In November 2014, I had the pleasure of visiting the headquarters of Engineered Arts in Cornwall, UK, to meet RoboThespian and his chief creator Will Jackson. Since that time, RoboThespian has been getting about a bit, meeting a wider audience, and is becoming quite famous. Will’s other robot Byrun is not only learning how to balance, but is also taking his first steps. There are also girl robots on the scene.
I asked Will four questions about Engineered Arts’ recent progress, and found that the company is going great guns. The future is certainly looking good for this progressive, and very entertaining British business.
DR: On your website, engineeredarts.co.uk, you mention a question that won’t go away: ‘Can it walk? Can it walk?’ Well I’m asking the same question. When I was with you back in November last year, you were waiting for a treadmill to arrive so that you could test-walk the robots. How has this been progressing?
WJ: Byrun prototype 3 has been on the treadmill for a few months now – you can see a video here:
We discovered some problems with the force sensing – too much hysteresis caused by friction.
We are now working on Byrun prototype 4 – it’s quite a radical redesign: new method of force measurement using deflection in plastic beams, improved angular ranges and speeds on all axis – can get knee to chest and leg folded 170 degrees at knee – very important for getting up when you have fallen over!
We are also building better high level modelling software for control of dynamic balance.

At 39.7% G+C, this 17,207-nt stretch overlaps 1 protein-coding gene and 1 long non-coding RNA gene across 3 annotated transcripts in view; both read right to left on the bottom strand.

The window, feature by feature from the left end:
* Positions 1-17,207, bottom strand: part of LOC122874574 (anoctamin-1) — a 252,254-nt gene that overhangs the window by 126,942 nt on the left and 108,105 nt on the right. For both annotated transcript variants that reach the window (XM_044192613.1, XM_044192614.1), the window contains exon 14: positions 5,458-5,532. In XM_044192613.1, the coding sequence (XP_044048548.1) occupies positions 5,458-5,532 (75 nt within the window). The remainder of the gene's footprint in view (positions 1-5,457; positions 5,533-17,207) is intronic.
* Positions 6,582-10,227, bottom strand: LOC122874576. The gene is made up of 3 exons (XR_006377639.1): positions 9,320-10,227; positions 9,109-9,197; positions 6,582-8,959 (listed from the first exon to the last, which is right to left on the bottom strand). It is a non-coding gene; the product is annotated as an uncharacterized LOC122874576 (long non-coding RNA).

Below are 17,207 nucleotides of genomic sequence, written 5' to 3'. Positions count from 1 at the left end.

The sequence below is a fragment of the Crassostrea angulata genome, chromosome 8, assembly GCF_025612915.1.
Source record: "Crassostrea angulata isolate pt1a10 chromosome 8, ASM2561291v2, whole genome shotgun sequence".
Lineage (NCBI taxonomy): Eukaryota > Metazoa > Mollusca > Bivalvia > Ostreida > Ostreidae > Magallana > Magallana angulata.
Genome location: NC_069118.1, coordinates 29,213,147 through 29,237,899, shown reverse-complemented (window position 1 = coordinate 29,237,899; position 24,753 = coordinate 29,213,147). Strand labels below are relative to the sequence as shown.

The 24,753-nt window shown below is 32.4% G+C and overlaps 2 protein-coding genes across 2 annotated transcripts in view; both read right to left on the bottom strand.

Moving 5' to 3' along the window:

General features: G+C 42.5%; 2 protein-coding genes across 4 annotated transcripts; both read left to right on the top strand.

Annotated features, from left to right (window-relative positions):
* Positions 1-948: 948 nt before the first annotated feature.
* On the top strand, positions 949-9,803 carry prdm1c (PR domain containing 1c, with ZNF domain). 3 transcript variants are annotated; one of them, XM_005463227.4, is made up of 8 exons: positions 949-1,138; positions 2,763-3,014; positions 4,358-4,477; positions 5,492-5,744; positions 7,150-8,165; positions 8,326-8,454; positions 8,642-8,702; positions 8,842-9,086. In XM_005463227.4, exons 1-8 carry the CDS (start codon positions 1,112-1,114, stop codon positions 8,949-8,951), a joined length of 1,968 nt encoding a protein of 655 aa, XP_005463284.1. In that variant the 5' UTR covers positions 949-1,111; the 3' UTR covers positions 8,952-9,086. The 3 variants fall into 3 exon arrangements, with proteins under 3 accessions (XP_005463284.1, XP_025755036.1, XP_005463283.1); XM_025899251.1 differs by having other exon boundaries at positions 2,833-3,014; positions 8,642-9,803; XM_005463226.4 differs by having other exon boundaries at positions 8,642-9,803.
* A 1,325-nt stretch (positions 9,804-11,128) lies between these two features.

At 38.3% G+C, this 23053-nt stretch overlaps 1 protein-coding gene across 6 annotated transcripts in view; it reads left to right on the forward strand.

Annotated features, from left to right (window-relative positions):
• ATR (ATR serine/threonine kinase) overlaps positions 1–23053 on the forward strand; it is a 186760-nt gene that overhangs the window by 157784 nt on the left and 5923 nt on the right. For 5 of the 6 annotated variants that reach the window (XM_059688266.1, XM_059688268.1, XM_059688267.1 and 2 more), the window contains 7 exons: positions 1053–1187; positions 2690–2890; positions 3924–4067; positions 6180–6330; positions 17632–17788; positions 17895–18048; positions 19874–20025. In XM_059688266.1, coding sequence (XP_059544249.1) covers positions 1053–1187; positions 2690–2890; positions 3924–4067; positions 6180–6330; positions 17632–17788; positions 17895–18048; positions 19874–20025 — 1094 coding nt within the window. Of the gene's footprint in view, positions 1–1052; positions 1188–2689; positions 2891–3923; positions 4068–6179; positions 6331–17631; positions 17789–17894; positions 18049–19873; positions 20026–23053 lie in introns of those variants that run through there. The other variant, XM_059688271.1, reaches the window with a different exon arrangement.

WJ: We will be at Innorobo in Lyon France – which is worth a visit for any serious robot enthusiast. In the UK we also have an upcoming event at The Science Museum in London.
DR: Can two RoboThespians hold a conversation with each other, with one listening to the other to detect the end of a question?
WJ: We have done some experiments using ChatScript a chat program developed by Bruce Wilcox – the converstions can be comical but don’t make a lot of sense. We also had a problem where the robot would listen to its own words and then try to answer them – which is very confusing!
DR: When I spoke to Marcus (Marcus Hold is the Design and Production Engineer at Engineered Arts), I asked him if I should refer to RoboThespian as “He”, “She” or even “It”. Marcus said that the robot is definitely male. Have you considered making a female version with an obviously feminine voice?
WJ: There are female RoboThespian’s, the latest one is Doris – she belongs to Global 360 a UK company who produce shows and events with our robots.